The upcoming Supreme Court of the United States (“SCOTUS”) term may include four cases involving securities law. The Court is still adding cases to its docket and deciding on petitions for certiorari.
This may mean forthcoming changes in securities law depending on how the justices decide the upcoming cases. Up for consideration are issues surrounding the applicability of Section 11 of the Securities Act of 1933, prosecution of insider trading, and disgorgement in SEC enforcement actions. Below are some highlights of the upcoming cases.
Omnicare, Inc. v. Laborers District Council Construction Industry Pension Fund
One of the cases SCOTUS will hear this term involves stock registration statements, which are documents that a company must file with the SEC before a public offering. Specifically, the Court will examine the pleading standard for a case where a plaintiff asserts a claim against stock issuers for a false statement that was made on a registration statement when it involves a matter of opinion. The lower courts have reached decisions that are not uniform in their standards, and the SCOTUS decision may clarify the pleading standard.
Whitman v. United States
It is unclear whether the Court will grant the petition for certiorari in this matter, which deals with prosecution for insider trading under section 10(b) of the Securities Exchange Act. One question presented relates to whether the inside information had to be a “significant factor” in the defendant’s decision to buy or sell or whether “knowing possession” of inside information is enough to criminally convict someone of insider trading. Other questions involve the element of fiduciary duty and the admissibility of certain witness testimony in a criminal trial.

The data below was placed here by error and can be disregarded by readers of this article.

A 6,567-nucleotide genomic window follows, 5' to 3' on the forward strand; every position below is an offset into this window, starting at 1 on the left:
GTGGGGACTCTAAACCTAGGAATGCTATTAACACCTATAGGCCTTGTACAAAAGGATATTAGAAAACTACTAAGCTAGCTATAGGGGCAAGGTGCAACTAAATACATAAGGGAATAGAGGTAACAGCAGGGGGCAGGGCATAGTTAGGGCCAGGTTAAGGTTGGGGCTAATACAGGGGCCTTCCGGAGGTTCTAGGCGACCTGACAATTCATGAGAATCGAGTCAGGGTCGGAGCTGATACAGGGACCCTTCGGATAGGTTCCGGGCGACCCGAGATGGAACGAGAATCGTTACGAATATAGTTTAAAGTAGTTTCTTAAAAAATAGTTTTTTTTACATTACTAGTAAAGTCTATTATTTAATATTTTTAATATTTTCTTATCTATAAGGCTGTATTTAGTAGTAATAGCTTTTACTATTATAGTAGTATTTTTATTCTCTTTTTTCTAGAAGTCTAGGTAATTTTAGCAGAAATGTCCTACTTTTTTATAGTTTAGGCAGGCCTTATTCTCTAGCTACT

There is a petition for certiorari pending for this case, so it is unclear whether the Court will hear it this term. The question in this case concerns whether or not a plaintiff can assert a Section 11 claim for false statements on a registration statement during a merger “lock-up” agreement. Under these circumstances, the plaintiff would have agreed to the merger before the registration statement was issued, meaning the plaintiff couldn’t have based the investment decision on the registration statement.
Teo v. SEC
This case involves disgorgement of profits in an SEC civil enforcement action. Specifically, the question relates to whether a court can order a defendant to disgorge (give up) profits that the defendant didn’t earn as a result of their violations of securities laws but from an unrelated and intervening event.
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